Metso rejects Weir’s $5.5 billion merger approach
Finnish engineering firm Metso Corporation has rejected Scottish rival Weir Group's (LON:WEIR) US$5.5bn proposal to merge, claiming the deal isn't in the best interests of its shareholders and that it remains confident of its growth prospects as a stand-alone firm.
Weir revealed earlier this month it had proposed an all-share merger to Metso that would create a group with a combined market capitalization of US$14 billion (£8.5bn).
Under the terms of the proposed deal Metso shareholders would receive 0.84 Weir shares per Metso share held, which would see the Finish firm’s shareholders owning around 37% of the combined company.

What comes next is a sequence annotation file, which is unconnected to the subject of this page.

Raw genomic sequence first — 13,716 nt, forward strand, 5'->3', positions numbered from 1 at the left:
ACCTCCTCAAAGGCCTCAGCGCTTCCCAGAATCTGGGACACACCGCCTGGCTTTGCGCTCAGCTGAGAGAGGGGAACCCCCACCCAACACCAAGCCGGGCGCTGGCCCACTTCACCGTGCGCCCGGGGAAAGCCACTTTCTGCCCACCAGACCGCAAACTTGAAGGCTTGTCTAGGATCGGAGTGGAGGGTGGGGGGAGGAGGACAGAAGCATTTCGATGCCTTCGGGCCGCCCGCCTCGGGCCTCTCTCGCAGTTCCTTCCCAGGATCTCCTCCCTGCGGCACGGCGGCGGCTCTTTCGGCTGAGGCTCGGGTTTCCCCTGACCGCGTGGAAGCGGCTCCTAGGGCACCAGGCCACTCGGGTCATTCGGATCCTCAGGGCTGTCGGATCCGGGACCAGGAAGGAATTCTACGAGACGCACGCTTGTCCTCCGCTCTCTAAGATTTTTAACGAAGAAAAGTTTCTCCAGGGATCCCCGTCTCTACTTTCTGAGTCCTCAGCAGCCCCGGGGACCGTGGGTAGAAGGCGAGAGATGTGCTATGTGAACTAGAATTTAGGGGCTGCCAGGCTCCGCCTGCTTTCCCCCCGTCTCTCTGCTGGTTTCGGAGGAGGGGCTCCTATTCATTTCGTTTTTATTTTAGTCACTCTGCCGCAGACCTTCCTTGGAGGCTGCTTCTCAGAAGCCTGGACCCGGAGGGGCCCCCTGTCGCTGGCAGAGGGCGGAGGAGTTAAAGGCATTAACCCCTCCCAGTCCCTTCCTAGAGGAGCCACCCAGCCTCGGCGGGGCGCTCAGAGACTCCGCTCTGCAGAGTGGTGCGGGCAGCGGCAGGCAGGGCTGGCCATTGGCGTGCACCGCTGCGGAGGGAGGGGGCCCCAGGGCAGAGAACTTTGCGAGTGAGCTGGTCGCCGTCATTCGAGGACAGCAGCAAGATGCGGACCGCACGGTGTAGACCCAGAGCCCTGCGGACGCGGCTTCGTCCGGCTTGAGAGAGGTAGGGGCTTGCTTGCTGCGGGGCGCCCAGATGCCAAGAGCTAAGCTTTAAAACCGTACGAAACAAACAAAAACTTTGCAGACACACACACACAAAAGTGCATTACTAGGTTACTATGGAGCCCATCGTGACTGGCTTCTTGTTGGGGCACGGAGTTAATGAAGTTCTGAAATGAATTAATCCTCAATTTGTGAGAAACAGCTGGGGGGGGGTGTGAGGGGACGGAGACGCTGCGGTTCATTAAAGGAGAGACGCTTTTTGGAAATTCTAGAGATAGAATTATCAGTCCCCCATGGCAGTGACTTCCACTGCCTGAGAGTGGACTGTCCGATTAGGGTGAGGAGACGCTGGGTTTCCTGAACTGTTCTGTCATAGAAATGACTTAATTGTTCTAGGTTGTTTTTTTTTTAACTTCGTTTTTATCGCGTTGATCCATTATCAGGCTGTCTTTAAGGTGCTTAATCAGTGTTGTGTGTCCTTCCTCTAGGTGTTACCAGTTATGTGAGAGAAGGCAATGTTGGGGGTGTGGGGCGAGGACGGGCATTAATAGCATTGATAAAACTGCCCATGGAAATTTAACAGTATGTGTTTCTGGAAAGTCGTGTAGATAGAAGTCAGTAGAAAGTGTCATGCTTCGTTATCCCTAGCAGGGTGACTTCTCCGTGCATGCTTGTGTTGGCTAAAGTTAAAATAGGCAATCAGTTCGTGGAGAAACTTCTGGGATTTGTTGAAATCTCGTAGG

The merged entity would be listed on both the London and Helsinki Stock Exchanges.
In response to Metso’s rejection Weir said it continues to believe in the strategic rational for bringing the two companies together. However, it added that there was no certainty it would revise the terms of its original offer.
“The proposal was structured to enable the shareholders of both Metso and Weir to share in the very significant value creation that would result from material cost synergies in addition to further revenue synergies expected to be generated through the combination,” said Weir.
The all-share offer was met with a cool reception from state-owned Finnish investor Solidium, one of Metso's biggest shareholders, which is against the deal.
“We are a new company forming our own future. We’ve only been in existence for three months,” Hanna Masala, Solidium’s investment director was quoted as saying by FT.com.
The proposed multibillion-dollar marriage of the companies, which make equipment for the energy and mining industries, comes amid a recent uptick in European deal activity.